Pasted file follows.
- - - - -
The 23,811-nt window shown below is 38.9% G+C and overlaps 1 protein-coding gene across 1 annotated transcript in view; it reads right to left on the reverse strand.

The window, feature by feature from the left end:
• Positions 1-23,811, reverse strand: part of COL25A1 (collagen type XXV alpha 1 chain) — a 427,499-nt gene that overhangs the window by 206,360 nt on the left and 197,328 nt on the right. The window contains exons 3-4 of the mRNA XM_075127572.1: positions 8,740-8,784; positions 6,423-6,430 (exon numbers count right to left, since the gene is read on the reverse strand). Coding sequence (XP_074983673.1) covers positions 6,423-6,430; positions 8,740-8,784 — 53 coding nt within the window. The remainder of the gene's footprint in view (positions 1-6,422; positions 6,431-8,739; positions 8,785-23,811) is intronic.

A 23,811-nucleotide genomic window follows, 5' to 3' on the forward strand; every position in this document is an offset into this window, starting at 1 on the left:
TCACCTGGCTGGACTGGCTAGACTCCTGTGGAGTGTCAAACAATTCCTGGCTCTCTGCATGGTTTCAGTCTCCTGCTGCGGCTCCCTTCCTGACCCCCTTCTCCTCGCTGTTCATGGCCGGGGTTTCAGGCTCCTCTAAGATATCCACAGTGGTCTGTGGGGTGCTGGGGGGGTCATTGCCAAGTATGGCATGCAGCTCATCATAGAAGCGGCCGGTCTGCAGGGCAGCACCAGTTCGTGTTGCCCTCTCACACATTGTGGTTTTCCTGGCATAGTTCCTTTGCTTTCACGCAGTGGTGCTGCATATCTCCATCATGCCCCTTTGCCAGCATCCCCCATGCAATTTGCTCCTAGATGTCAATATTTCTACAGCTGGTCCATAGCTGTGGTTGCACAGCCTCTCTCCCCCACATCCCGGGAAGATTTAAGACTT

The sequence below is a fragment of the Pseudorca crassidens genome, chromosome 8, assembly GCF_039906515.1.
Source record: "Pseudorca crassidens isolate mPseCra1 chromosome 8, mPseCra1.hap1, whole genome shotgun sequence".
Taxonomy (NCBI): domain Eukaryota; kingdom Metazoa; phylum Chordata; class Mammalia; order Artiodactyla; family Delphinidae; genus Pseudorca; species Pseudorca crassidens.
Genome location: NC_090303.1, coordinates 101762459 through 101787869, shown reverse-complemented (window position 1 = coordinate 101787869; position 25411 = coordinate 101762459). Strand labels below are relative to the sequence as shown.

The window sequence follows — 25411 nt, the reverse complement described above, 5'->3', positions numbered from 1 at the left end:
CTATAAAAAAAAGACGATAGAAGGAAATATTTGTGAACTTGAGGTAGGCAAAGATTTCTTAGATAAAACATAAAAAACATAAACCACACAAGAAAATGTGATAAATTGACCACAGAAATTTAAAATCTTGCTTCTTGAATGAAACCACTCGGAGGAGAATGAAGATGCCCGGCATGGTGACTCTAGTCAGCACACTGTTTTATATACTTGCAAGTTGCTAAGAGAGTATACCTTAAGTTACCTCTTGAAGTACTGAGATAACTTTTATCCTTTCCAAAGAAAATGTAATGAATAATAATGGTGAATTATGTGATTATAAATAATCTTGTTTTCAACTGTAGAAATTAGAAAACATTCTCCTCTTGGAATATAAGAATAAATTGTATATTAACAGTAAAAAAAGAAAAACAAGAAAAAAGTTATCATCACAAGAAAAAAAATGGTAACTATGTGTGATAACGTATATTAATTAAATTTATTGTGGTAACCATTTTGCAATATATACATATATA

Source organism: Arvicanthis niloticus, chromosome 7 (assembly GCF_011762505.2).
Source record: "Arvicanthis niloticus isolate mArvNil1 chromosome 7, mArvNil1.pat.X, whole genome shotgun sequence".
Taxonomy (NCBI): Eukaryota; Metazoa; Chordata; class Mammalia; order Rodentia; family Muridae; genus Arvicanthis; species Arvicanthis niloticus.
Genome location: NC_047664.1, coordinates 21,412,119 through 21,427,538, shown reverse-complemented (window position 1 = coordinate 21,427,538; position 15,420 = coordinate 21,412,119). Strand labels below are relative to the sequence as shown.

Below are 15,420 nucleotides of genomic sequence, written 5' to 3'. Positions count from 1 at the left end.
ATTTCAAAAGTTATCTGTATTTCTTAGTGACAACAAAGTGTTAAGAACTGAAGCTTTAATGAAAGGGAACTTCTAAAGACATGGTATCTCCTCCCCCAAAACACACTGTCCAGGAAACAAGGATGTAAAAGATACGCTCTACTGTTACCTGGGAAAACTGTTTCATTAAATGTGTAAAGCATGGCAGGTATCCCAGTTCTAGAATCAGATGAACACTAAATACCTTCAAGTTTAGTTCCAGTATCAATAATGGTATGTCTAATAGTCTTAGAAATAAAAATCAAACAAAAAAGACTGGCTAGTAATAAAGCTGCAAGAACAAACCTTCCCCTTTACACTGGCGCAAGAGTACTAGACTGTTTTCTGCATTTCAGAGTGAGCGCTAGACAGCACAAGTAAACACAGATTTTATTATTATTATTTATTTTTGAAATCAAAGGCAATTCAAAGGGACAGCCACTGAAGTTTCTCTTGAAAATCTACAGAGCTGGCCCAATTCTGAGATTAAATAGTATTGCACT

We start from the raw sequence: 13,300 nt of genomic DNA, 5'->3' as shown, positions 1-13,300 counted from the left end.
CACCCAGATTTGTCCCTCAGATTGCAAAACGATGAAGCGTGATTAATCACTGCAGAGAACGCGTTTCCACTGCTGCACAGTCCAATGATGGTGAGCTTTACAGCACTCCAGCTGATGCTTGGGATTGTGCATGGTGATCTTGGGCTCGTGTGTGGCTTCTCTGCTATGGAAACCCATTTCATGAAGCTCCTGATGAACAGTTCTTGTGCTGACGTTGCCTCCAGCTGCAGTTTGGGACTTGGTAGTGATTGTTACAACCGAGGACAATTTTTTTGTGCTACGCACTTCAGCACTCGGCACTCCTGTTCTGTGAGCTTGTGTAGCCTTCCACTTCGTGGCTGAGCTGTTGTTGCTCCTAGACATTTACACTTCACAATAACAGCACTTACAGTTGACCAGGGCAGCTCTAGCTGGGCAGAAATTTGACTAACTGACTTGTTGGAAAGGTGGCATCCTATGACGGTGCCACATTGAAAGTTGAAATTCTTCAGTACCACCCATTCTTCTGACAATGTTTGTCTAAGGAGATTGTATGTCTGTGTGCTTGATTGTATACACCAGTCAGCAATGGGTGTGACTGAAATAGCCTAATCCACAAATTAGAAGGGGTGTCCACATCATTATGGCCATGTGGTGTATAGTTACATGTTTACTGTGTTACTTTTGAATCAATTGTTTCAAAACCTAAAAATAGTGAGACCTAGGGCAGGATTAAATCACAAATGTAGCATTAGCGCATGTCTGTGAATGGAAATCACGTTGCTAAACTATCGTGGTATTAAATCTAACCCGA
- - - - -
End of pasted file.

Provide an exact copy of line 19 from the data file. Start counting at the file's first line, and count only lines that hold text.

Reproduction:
CACCCAGATTTGTCCCTCAGATTGCAAAACGATGAAGCGTGATTAATCACTGCAGAGAACGCGTTTCCACTGCTGCACAGTCCAATGATGGTGAGCTTTACAGCACTCCAGCTGATGCTTGGGATTGTGCATGGTGATCTTGGGCTCGTGTGTGGCTTCTCTGCTATGGAAACCCATTTCATGAAGCTCCTGATGAACAGTTCTTGTGCTGACGTTGCCTCCAGCTGCAGTTTGGGACTTGGTAGTGATTGTTACAACCGAGGACAATTTTTTTGTGCTACGCACTTCAGCACTCGGCACTCCTGTTCTGTGAGCTTGTGTAGCCTTCCACTTCGTGGCTGAGCTGTTGTTGCTCCTAGACATTTACACTTCACAATAACAGCACTTACAGTTGACCAGGGCAGCTCTAGCTGGGCAGAAATTTGACTAACTGACTTGTTGGAAAGGTGGCATCCTATGACGGTGCCACATTGAAAGTTGAAATTCTTCAGTACCACCCATTCTTCTGACAATGTTTGTCTAAGGAGATTGTATGTCTGTGTGCTTGATTGTATACACCAGTCAGCAATGGGTGTGACTGAAATAGCCTAATCCACAAATTAGAAGGGGTGTCCACATCATTATGGCCATGTGGTGTATAGTTACATGTTTACTGTGTTACTTTTGAATCAATTGTTTCAAAACCTAAAAATAGTGAGACCTAGGGCAGGATTAAATCACAAATGTAGCATTAGCGCATGTCTGTGAATGGAAATCACGTTGCTAAACTATCGTGGTATTAAATCTAACCCGA